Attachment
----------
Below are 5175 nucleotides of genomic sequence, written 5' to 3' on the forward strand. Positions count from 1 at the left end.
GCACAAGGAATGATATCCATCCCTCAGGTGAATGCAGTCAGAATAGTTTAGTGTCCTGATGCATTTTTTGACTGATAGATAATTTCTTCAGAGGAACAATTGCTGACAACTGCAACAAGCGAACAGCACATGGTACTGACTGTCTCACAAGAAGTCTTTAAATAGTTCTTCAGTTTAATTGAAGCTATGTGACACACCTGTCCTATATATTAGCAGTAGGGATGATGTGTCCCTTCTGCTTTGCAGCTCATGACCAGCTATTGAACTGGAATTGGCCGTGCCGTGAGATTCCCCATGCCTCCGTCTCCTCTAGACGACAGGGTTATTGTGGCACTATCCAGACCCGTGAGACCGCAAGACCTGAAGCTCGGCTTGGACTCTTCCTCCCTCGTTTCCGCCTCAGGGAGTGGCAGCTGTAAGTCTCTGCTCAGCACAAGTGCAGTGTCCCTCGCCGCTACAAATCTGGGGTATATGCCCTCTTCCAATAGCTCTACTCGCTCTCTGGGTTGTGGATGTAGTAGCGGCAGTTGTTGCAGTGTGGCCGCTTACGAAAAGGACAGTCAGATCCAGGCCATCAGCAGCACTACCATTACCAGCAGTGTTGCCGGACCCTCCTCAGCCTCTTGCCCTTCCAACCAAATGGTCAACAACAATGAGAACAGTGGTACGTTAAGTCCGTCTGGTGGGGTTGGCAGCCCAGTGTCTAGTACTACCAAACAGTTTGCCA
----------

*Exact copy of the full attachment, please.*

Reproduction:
Below are 5175 nucleotides of genomic sequence, written 5' to 3' on the forward strand. Positions count from 1 at the left end.
GCACAAGGAATGATATCCATCCCTCAGGTGAATGCAGTCAGAATAGTTTAGTGTCCTGATGCATTTTTTGACTGATAGATAATTTCTTCAGAGGAACAATTGCTGACAACTGCAACAAGCGAACAGCACATGGTACTGACTGTCTCACAAGAAGTCTTTAAATAGTTCTTCAGTTTAATTGAAGCTATGTGACACACCTGTCCTATATATTAGCAGTAGGGATGATGTGTCCCTTCTGCTTTGCAGCTCATGACCAGCTATTGAACTGGAATTGGCCGTGCCGTGAGATTCCCCATGCCTCCGTCTCCTCTAGACGACAGGGTTATTGTGGCACTATCCAGACCCGTGAGACCGCAAGACCTGAAGCTCGGCTTGGACTCTTCCTCCCTCGTTTCCGCCTCAGGGAGTGGCAGCTGTAAGTCTCTGCTCAGCACAAGTGCAGTGTCCCTCGCCGCTACAAATCTGGGGTATATGCCCTCTTCCAATAGCTCTACTCGCTCTCTGGGTTGTGGATGTAGTAGCGGCAGTTGTTGCAGTGTGGCCGCTTACGAAAAGGACAGTCAGATCCAGGCCATCAGCAGCACTACCATTACCAGCAGTGTTGCCGGACCCTCCTCAGCCTCTTGCCCTTCCAACCAAATGGTCAACAACAATGAGAACAGTGGTACGTTAAGTCCGTCTGGTGGGGTTGGCAGCCCAGTGTCTAGTACTACCAAACAGTTTGCCA